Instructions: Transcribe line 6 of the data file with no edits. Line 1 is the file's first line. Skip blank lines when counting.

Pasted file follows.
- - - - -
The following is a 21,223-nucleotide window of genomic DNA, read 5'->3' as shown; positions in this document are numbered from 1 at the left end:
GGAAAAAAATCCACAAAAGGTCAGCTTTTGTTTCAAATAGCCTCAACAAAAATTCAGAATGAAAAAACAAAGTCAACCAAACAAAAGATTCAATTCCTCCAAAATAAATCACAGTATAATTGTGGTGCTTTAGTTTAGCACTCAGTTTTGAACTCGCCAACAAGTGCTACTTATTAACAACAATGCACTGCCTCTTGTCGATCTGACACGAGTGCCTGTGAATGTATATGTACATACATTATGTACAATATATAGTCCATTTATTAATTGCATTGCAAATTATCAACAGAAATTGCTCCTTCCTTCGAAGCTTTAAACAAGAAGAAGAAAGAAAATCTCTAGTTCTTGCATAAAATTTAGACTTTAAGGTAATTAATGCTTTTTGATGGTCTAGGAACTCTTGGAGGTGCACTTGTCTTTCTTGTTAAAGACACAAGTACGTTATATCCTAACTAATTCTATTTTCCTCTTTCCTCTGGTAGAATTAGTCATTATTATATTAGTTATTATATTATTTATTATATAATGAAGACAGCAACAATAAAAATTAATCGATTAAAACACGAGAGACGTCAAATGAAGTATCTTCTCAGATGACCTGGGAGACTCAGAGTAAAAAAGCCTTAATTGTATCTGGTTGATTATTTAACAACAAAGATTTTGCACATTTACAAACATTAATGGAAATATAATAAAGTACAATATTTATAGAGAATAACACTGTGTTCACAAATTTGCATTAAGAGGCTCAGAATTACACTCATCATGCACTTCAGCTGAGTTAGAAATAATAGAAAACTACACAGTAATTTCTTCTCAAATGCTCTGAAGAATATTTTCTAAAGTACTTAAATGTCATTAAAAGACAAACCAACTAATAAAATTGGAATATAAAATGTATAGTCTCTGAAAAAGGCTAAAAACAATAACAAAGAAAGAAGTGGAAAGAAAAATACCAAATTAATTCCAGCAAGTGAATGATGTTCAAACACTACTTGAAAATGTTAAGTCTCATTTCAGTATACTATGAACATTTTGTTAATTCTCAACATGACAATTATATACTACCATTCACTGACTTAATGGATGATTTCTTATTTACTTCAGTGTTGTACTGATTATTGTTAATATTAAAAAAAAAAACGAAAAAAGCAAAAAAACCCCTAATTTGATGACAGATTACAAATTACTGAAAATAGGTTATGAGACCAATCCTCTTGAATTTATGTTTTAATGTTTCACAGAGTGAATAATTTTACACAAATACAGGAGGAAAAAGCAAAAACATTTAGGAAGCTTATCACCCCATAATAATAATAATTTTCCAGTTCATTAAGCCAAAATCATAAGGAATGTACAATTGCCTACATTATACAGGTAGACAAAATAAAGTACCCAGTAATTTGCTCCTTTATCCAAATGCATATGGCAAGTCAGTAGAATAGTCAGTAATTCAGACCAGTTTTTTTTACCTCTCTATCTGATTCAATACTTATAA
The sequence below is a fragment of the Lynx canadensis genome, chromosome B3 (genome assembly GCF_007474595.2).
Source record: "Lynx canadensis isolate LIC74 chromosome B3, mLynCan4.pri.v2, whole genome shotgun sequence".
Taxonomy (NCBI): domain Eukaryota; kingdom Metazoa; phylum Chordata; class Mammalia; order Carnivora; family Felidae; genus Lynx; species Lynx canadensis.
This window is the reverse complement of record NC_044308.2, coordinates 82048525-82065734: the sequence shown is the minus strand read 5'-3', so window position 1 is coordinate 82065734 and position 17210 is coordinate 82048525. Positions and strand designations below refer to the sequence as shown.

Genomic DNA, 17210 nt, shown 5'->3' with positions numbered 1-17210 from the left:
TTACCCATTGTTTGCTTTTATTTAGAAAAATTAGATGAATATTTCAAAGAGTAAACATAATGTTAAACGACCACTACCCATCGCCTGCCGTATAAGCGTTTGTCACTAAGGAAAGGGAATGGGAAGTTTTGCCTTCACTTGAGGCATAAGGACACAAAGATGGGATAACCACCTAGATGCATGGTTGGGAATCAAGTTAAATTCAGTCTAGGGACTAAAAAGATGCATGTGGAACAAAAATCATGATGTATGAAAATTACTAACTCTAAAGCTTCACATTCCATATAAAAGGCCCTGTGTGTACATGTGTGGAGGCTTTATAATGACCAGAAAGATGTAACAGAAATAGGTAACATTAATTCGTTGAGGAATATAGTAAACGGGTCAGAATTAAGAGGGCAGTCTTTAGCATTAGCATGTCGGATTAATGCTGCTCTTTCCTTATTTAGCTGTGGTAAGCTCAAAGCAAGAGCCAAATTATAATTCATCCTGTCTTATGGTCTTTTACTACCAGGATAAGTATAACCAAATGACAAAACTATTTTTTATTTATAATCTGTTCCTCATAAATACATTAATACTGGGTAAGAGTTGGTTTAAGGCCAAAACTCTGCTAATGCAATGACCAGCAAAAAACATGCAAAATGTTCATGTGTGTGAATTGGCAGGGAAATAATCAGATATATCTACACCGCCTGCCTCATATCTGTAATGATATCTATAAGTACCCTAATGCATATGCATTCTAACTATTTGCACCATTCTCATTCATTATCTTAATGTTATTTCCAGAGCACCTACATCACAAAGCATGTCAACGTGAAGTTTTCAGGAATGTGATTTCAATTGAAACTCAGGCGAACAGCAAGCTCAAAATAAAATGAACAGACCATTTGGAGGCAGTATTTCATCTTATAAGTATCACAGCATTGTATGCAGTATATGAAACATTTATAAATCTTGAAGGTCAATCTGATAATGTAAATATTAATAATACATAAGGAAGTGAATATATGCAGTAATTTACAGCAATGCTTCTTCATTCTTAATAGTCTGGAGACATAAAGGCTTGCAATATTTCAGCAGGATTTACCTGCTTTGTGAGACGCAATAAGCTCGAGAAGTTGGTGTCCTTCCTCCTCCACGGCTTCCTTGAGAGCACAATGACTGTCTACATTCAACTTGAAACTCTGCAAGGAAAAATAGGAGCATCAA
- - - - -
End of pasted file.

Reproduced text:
This window is the reverse complement of record NC_044308.2, coordinates 82048525-82065734: the sequence shown is the minus strand read 5'-3', so window position 1 is coordinate 82065734 and position 17210 is coordinate 82048525. Positions and strand designations below refer to the sequence as shown.